While the text of Rule 23(b)(3) does not exclude from certification cases in which individual damages run high, the Advisory Committee had dominantly in mind vindication of “the rights of groups of people who individually would be without effective strength to bring their opponents into court at all.” Kaplan, Prefatory Note 497. As concisely recalled in a recent Seventh Circuit opinion:
“The policy at the very core of the class action mechanism is to overcome the problem that small recoveries do not provide the incentive for any individual to bring a solo action prosecuting his or her rights. A class action solves this problem by aggregating the relatively paltry potential recoveries into something worth someone’s (usually an attorney’s) labor.” Mace v. Van Ru Credit Corp., 109 F.3d 338, 344 (1997).
To alert class members to their right to “opt out” of a (b)(3) class, Rule 23 instructs the court to “direct to the members of the class the best notice practicable under the circumstances, including individual notice to all members who can be identified through reasonable effort.” Fed. Rule Civ. Proc. 23(c)(2); see Eisen v. Carlisle & Jacquelin, 417 U.S. 156, 173-177, 94 S.Ct. 2140, 2150-2152, 40 L.Ed.2d 732 (1974) (individual notice to class members identifiable through reasonable effort is mandatory in (b)(3) actions; requirement may not be relaxed based on high cost).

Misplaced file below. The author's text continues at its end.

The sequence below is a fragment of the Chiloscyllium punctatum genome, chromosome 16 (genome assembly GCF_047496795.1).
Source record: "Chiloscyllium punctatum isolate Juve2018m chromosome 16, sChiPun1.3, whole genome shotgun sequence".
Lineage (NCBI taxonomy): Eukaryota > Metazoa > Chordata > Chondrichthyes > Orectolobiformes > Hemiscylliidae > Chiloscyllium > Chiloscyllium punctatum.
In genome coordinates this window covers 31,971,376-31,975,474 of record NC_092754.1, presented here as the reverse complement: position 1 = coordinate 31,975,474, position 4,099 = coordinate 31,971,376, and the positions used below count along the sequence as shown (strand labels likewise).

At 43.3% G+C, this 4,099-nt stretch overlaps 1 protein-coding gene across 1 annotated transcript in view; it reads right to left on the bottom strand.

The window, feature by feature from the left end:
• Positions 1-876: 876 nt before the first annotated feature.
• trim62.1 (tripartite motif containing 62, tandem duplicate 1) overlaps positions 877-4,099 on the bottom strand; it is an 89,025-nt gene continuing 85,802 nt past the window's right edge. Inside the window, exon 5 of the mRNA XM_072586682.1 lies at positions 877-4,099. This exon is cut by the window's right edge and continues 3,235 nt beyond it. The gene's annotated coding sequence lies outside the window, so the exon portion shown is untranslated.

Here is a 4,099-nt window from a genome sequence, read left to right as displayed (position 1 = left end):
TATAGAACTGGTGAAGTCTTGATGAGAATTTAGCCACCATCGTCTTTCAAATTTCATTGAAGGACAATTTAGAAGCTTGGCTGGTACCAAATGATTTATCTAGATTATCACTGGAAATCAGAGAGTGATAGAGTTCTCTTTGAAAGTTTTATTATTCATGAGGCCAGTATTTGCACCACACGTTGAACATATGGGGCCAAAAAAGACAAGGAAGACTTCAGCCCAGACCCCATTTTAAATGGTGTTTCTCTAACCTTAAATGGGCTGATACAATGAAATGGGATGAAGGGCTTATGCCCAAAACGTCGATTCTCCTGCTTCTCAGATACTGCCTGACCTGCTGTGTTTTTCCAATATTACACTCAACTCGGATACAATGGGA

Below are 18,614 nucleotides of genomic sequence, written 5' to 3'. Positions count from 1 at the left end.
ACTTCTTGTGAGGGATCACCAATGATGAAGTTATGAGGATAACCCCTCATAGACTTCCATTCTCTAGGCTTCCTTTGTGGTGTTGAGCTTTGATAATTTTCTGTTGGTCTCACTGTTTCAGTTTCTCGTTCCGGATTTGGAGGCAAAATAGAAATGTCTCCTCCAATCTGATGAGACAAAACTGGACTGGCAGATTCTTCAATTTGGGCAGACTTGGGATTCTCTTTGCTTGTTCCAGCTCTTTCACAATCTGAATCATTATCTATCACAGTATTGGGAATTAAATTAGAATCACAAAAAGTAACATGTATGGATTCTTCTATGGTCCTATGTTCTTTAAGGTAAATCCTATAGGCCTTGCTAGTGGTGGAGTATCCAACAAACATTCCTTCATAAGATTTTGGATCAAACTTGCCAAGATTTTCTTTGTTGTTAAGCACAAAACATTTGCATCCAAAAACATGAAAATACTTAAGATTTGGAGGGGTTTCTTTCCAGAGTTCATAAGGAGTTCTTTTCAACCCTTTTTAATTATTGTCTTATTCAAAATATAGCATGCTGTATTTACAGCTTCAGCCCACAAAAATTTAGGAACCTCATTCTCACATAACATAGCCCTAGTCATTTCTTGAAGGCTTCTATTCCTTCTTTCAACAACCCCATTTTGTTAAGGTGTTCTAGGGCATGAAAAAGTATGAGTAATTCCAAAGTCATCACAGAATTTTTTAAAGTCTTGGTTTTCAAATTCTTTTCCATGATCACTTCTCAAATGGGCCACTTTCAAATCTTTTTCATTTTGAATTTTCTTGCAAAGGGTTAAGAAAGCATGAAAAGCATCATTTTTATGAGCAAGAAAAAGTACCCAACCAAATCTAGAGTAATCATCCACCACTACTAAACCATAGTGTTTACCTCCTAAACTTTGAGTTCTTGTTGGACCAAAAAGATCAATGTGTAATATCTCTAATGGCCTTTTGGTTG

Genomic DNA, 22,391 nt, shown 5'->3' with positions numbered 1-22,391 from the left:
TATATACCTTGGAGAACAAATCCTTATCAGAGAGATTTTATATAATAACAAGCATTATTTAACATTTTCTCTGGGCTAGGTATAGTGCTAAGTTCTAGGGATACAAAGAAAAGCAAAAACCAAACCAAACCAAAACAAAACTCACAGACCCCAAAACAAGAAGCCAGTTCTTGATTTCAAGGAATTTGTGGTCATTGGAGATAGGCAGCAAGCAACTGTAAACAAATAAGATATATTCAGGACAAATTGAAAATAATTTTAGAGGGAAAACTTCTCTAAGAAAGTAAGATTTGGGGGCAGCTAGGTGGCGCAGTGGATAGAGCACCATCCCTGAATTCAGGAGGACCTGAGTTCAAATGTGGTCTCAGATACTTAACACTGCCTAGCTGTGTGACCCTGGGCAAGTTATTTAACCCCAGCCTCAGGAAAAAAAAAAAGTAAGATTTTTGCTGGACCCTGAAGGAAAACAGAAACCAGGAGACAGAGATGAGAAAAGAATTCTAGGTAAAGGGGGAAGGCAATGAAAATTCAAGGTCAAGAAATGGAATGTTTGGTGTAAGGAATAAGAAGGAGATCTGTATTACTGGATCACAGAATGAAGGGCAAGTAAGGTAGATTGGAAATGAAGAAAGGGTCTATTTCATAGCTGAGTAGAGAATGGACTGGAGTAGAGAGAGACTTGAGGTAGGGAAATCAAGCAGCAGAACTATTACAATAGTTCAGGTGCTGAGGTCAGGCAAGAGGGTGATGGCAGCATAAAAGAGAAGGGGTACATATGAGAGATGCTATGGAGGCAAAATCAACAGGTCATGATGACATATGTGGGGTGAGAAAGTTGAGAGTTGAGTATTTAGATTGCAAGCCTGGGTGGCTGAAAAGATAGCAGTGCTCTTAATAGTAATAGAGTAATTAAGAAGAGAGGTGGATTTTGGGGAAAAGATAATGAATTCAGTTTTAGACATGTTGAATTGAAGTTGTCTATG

No class action may be “dismissed or compromised without [court] approval,” preceded by notice to class members. Fed. Rule Civ. Proc. 23(e). The Advisory Committee’s sole comment on this terse final provision of Rule 23 restates the rule’s instruction without elaboration: “Subdivision (e) requires approval of the court, after notice, for the dismissal or compromise of any class action.” Adv. Comm. Notes, 28 U.S.C.App., p. 699.
In the decades since the 1966 revision of Rule 23, class action practice has become ever more “adventuresome” as a means of coping with claims too numerous to secure their “just, speedy, and inexpensive determination” one by one. See Fed. Rule Civ. Proc. 1. The development reflects concerns about the efficient use of court resources and the conservation of funds to compensate claimants who do not line up early in a litigation queue. See generally J. Weinstein, Individual Justice in Mass Tort Litigation: The Effect of Class Actions, Consolidations, and Other Multiparty Devices (1995); Schwarzer, Settlement of Mass Tort Class Actions: Order out of Chaos, 80 Cornell L.Rev. 837 (1995).